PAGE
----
Call No Man Father
Question: Where did the tradition of calling priests "Father" come from?
In the following answer to the question above, we will learn that the challenge of calling priests “Father” comes centuries later after using the term in this context was common. It is not until the Protestant Reformation that referring to priests as “Father” becomes an issue. It is based on the scripture passage from Matthew that is referred to below.
The Orthodox understanding of this passage follows the usage of the Bible and the early Church in that we are not to call anyone “father” in such a way that it usurps the role of our Father in heaven. It does not forbid us from calling men father who have received a share in patrimony from God whether it be our natural fathers or our spiritual fathers.
Protestant interpretation of scripture challenges addressing those ordained into the ranks of the Holy Priesthood or the Monastic Order, “Father”. They base their argument on the following words of Christ in Matthew 23:8-10:
If the meaning of this passage is as obvious as the Reformers claim how did it go unnoticed for nearly 1500 years. Perhaps the first Christians and their descendants before the Reformation had a different understanding of these verses. It also follows logically that if we interpret this prohibition of the term “father” in the improper way, we cannot call anyone, “teacher” or “Rabbi”. So why would it be acceptable to call refer to someone as teacher and not father? The answer here is that the Reformers, in order to distance themselves from the Romans Catholic Church found any possible way through scripture to dismiss the Catholic Priesthood.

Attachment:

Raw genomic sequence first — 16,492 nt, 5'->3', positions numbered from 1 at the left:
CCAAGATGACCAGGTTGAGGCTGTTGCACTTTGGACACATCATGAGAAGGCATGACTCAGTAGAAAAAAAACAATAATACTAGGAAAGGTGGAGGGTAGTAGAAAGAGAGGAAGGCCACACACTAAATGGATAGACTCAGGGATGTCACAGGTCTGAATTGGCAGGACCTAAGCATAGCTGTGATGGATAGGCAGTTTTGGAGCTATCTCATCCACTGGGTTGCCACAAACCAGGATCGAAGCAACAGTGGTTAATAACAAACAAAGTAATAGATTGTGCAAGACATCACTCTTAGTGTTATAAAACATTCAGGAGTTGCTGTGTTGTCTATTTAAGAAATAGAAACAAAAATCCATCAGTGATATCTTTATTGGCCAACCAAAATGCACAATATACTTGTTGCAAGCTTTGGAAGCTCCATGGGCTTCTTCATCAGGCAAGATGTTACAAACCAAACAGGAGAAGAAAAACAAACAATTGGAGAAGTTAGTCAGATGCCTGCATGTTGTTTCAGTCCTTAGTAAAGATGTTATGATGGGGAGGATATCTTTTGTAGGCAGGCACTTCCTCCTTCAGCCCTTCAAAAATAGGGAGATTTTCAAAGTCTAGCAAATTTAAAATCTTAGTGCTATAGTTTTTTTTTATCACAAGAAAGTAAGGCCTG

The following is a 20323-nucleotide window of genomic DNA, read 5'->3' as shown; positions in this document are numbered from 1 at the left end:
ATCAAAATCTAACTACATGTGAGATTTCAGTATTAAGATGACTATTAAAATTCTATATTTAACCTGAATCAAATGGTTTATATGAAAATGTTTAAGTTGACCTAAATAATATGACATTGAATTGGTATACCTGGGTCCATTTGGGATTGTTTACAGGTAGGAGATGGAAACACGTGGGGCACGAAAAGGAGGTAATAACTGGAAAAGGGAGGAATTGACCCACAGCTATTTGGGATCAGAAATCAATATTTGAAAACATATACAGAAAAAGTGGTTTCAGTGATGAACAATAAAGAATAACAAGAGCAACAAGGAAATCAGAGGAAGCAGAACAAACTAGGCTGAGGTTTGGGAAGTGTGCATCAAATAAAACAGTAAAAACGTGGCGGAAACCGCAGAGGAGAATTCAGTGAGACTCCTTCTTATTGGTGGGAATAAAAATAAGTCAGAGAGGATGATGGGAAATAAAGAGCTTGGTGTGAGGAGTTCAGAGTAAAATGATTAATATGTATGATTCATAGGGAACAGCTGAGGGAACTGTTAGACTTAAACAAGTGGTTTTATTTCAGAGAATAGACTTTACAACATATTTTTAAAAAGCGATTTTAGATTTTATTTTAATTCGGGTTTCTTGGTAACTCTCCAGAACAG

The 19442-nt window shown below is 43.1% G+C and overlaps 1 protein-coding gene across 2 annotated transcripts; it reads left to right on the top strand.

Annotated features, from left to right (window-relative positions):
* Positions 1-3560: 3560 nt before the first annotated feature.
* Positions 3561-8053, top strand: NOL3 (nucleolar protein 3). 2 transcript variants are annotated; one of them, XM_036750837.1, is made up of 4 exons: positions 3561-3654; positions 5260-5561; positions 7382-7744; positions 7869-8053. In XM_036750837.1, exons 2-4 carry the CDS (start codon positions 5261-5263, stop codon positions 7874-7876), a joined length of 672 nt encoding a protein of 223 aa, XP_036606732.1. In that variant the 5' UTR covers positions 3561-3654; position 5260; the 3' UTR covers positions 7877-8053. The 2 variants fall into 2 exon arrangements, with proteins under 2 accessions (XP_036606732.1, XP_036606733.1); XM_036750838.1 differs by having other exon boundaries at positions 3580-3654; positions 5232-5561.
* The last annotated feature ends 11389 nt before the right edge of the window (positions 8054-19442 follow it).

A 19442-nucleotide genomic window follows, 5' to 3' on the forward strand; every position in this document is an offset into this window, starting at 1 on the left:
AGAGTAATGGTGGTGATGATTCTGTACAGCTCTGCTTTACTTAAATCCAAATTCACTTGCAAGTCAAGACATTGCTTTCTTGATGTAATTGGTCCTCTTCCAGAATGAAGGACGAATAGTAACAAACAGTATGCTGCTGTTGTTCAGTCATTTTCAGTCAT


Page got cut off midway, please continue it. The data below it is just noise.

There is a wealth of scriptural evidence that the terms father and teacher were applied throughout the New Testament:
And St. Paul calls himself a father in the spiritual sense:
How Did the Early Christians Understand this Verse?
Yes, the Early Christians understood the Lord’s words and accepted them in the context of those who were sinfully pride of the title or titles they had received. It is only through humility that any title should be acceptable. Imagine not being able to refer to one’s natural parents as father or mother.
St. John Chrysostom teaches:
In this passage, the early Church clearly understood that Jesus was condemning the commandeering of the fatherhood of God, not the proper participation in and acknowledgement of that fatherhood by grace.
So, let’s continue to honor the 2,000 year tradition of our Holy Church and refer to those who serve our Lord in the Holy Priesthood, father.